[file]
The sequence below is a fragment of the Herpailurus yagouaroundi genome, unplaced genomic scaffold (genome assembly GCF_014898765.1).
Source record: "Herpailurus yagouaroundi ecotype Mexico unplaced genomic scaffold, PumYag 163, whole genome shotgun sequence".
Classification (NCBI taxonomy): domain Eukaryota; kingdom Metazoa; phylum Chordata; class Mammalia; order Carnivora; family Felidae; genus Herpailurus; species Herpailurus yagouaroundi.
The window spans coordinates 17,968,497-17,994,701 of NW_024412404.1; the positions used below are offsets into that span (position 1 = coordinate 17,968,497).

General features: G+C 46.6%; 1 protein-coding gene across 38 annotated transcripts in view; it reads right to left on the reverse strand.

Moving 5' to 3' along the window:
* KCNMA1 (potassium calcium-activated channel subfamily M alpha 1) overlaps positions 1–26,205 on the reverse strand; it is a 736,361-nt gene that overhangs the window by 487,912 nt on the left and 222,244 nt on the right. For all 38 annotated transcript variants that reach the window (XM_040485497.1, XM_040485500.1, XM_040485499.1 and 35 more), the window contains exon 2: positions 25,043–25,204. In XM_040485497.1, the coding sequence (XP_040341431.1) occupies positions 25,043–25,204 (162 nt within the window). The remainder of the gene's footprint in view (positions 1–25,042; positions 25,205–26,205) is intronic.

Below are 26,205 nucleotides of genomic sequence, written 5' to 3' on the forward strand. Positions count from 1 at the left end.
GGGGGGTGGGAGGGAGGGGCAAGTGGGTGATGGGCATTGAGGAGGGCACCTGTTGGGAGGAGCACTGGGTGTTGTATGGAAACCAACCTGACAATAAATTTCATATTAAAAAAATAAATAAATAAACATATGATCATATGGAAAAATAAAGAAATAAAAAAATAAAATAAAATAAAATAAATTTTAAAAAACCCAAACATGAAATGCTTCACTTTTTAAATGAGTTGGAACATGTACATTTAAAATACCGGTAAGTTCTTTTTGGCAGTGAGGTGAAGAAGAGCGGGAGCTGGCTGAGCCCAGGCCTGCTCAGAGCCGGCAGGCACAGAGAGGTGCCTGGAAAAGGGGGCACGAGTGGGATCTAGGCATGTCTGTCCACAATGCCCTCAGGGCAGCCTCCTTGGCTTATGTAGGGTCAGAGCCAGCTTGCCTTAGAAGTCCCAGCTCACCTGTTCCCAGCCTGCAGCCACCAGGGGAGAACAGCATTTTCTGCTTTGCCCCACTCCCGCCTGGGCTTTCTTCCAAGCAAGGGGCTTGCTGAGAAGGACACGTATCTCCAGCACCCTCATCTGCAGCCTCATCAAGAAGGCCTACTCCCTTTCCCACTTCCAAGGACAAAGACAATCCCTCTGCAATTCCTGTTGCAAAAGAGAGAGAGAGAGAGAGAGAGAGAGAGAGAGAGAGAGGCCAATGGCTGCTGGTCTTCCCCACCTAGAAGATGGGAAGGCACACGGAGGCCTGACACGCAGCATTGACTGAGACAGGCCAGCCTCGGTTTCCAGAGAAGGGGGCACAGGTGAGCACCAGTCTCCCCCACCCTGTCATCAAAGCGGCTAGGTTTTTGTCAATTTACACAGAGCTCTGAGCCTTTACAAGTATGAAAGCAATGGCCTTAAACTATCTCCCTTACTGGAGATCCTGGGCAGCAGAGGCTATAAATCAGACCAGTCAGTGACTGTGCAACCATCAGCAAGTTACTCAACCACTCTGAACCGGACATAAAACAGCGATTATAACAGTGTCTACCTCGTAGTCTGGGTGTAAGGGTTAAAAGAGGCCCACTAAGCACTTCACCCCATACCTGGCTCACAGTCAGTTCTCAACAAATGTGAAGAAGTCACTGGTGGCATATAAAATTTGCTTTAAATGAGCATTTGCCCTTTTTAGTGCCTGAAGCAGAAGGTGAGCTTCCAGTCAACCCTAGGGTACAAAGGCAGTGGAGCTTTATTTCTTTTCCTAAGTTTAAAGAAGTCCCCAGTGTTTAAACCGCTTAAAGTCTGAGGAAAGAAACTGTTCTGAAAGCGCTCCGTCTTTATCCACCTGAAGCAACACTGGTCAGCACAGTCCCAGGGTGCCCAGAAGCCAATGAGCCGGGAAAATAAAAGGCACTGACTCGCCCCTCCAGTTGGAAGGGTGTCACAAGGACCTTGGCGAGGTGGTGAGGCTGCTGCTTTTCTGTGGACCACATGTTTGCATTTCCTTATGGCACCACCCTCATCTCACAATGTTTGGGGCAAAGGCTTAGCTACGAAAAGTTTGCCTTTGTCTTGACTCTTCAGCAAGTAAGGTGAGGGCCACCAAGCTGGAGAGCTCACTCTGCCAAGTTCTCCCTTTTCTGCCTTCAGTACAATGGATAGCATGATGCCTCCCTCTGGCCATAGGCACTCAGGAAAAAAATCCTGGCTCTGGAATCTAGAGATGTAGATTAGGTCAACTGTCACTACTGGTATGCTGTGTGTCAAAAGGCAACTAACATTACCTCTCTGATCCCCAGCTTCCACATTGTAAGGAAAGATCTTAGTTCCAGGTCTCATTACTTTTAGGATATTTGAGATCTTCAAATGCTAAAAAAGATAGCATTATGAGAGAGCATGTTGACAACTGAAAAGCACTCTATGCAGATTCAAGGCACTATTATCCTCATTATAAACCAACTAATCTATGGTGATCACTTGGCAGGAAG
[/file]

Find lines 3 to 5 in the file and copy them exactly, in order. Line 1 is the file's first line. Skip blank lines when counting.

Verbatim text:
Classification (NCBI taxonomy): domain Eukaryota; kingdom Metazoa; phylum Chordata; class Mammalia; order Carnivora; family Felidae; genus Herpailurus; species Herpailurus yagouaroundi.
The window spans coordinates 17,968,497-17,994,701 of NW_024412404.1; the positions used below are offsets into that span (position 1 = coordinate 17,968,497).

General features: G+C 46.6%; 1 protein-coding gene across 38 annotated transcripts in view; it reads right to left on the reverse strand.